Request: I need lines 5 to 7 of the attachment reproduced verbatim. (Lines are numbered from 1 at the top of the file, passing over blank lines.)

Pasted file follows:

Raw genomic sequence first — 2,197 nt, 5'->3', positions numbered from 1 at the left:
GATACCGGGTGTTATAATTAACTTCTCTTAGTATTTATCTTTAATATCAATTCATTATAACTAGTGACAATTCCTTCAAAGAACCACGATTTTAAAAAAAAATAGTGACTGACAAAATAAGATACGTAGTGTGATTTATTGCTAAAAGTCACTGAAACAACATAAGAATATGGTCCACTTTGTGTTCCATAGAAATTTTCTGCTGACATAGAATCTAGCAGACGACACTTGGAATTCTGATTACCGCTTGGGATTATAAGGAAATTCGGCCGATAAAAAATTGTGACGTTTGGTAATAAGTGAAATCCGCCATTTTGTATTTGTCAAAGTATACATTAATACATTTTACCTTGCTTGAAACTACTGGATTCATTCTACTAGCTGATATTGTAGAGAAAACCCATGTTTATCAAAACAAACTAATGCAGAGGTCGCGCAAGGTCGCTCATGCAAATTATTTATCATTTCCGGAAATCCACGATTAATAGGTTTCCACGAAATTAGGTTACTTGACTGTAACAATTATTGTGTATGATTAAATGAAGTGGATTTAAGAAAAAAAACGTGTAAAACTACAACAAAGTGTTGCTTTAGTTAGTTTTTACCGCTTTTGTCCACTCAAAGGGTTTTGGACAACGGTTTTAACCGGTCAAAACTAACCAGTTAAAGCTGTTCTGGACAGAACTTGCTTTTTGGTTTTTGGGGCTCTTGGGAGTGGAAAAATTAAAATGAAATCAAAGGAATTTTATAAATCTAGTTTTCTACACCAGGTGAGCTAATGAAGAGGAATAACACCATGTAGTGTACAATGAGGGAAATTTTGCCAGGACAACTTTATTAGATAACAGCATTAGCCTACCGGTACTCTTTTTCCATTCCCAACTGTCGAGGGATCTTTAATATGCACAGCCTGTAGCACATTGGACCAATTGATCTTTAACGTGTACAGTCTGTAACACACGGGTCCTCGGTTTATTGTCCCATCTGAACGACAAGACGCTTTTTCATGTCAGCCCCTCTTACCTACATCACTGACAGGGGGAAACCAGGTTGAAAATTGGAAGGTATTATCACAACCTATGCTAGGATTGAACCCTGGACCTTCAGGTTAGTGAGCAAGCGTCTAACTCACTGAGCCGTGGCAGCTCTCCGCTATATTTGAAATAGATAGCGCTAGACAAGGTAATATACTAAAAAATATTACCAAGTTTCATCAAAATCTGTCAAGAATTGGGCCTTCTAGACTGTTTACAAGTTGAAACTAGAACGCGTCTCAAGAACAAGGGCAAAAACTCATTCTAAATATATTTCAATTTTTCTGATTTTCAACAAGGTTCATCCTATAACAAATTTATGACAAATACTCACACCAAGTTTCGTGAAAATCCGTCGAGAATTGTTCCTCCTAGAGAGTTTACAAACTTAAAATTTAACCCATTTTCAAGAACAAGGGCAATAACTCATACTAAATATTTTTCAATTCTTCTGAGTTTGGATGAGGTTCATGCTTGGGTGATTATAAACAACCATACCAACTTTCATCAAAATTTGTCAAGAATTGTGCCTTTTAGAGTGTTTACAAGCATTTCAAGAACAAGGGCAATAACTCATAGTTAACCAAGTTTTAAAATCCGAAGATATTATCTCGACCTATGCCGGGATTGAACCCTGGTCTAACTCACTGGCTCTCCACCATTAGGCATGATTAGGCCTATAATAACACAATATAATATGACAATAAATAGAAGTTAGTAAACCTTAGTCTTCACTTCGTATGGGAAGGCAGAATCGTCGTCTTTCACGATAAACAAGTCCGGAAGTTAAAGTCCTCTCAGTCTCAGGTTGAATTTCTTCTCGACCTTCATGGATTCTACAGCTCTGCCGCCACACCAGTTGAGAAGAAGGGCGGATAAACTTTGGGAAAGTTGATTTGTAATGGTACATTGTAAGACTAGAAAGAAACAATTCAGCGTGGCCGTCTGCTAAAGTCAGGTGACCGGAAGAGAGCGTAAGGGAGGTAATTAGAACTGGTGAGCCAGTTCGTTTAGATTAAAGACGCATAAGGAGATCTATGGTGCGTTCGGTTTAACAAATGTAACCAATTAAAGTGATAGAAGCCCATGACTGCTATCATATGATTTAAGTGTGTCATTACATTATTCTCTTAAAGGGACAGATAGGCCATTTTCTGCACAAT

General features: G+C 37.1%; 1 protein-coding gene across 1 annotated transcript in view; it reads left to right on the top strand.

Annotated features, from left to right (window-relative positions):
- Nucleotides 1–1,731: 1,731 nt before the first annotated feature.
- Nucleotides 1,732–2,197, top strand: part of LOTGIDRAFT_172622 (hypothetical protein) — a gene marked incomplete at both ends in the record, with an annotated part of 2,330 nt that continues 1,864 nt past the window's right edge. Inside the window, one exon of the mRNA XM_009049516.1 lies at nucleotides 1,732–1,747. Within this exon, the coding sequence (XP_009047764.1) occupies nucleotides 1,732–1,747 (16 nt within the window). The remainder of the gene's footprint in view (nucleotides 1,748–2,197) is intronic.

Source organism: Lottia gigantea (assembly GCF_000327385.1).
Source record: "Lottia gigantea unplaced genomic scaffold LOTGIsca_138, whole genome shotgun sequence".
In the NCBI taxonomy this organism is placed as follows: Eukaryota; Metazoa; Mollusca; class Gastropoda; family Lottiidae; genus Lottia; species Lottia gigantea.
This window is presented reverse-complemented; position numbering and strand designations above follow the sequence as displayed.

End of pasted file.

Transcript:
- Nucleotides 1–1,731: 1,731 nt before the first annotated feature.
- Nucleotides 1,732–2,197, top strand: part of LOTGIDRAFT_172622 (hypothetical protein) — a gene marked incomplete at both ends in the record, with an annotated part of 2,330 nt that continues 1,864 nt past the window's right edge. Inside the window, one exon of the mRNA XM_009049516.1 lies at nucleotides 1,732–1,747. Within this exon, the coding sequence (XP_009047764.1) occupies nucleotides 1,732–1,747 (16 nt within the window). The remainder of the gene's footprint in view (nucleotides 1,748–2,197) is intronic.

Source organism: Lottia gigantea (assembly GCF_000327385.1).